The stats are in: Here’s where Brits are retiring in France

PUBLISHED: 19:28 18 August 2020

Pretty countrysidelocations like this village in Normandy are growing in popularity (c)Tashka/Getty Images

Pretty countrysidelocations like this village in Normandy are growing in popularity (c)Tashka/Getty Images

Natalia Bratslavsky

France has long been loved by British retirees, but have buying habits changed at all?

It’s no mystery why France holds so much appeal for British people nearing retirement. The milder climate, abundance of affordable homes with plenty of land, proximity to the UK for visiting family and friends, excellent healthcare and of course the wonderful way of life, are just a few reasons. And a recently published study by INSEE, the French national statistics bureau, shows that France’s popularity as a retirement destination shows no sign of fading.

The July 2020 study, which looked mainly at the 2016 French census, found that in that year there were around 148,000 Britons living in France, and that more than a third of them (53,000) were retired, with employed residents and second home owners making up the remaining portion. Though the most significant influx of Britons to France occurred between 1990 and 2006, numbers have been steadily rising since then.

As for the future trajectory of these figures, a lot rides on the outcome of the end of the Brexit transition period on December 31st. Many Brits hoping to retire to France are seizing the opportunity to move this year, while their rights as an EU citizen are still secure. After that is still unclear, although it’s fair to anticipate that the rules will be similar to the ones imposed on current non-EU nationals such as Americans and Australians who retire to France. The majority of these non-EU citizens are required to apply for a visa and a residency permit, which are often dependent on income and the ability to access healthcare and pensions.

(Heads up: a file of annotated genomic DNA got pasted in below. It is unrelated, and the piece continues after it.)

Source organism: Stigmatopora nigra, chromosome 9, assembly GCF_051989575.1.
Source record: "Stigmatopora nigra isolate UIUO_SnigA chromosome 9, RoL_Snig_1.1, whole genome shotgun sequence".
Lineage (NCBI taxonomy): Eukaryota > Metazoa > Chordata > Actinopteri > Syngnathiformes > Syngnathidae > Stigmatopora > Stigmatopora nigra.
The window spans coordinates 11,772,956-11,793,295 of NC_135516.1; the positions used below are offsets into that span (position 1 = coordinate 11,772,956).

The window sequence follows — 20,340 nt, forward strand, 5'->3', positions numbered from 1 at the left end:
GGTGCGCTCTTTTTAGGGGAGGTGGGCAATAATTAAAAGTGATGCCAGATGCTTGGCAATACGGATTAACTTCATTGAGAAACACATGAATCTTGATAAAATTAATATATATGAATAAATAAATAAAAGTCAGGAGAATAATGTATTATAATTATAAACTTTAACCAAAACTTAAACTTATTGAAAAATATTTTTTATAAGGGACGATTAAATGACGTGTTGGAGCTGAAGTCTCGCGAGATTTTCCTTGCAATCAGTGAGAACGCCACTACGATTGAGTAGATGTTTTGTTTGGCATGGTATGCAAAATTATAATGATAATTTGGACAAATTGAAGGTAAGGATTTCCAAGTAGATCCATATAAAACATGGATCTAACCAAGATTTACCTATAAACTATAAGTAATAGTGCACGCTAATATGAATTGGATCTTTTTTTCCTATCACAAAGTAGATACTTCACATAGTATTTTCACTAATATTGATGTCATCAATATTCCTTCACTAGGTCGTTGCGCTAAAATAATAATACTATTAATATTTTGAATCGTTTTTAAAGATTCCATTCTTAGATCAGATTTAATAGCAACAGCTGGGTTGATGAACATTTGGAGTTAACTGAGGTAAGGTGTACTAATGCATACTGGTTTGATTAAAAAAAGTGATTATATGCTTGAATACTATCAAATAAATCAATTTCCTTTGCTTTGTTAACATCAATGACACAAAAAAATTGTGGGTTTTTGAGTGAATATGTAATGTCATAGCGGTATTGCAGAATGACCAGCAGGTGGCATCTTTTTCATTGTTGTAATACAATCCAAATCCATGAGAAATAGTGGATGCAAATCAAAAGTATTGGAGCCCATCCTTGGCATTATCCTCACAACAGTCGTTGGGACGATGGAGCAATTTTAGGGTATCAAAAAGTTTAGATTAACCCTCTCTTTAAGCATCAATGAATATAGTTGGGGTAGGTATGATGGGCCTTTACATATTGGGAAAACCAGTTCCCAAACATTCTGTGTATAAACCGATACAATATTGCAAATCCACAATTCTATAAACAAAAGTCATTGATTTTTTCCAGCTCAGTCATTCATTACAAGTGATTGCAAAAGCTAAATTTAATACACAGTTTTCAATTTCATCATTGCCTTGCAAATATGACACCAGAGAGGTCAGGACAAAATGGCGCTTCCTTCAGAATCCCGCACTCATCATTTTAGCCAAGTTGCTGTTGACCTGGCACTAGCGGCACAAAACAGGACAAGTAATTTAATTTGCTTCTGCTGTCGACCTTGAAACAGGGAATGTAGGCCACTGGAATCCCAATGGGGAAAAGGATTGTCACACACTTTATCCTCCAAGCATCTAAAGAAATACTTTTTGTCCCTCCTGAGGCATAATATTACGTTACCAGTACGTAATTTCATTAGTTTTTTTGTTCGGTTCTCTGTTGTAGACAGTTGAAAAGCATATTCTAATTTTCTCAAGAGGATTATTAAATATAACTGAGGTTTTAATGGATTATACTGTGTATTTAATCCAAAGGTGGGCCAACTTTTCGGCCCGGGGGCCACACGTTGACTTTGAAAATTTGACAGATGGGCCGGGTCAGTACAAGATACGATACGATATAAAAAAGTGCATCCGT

It may be, however, that the UK and France reach an alternative agreement in the coming months by which UK citizens moving to France retain some of their EU benefits. Either way, Brexit does not have to put a stop to Brits who have their hearts set on retiring to France.

Central departments such as Indre are popular among British retirees (c)Alain36/Getty ImagesCentral departments such as Indre are popular among British retirees (c)Alain36/Getty Images

Location, location, location

One of the main objectives of the INSEE report was looking at the areas of France in which Britons, including retirees, are most likely to live. Perhaps unsurprisingly, the southwest continues to reign supreme as our favourite destination. The report found that 43% of Britons living in France reside in either Nouvelle Aquitaine or Occitanie, where a sunny climate and rural landscape are perfect for a relaxed, outdoors lifestyle. Hotspots within this large area include Dordogne, Charente, Haute-Vienne and Gers. Certain specific locations such as Condom, Prades and Valence were particularly popular among British retirees in 2016 — two out of three Britons living in locations were retired.

There is also a growing trend for retired Brits to seek out the least-populated areas of France. INSEE found that in the sparsely-populated centre of France (Creuse, Haute-Vienne) and in rural Brittany and Normandy, the population of British retirees has grown by a yearly average of over 11% between 1990 and 2016. More than ever, Brits are craving a quieter life with more space to call their own, and France is one of the most affordable and accessible place to find that.

Explore FrancePropertyShop.com for a range of rural listings that would make fabulous retirement properties.

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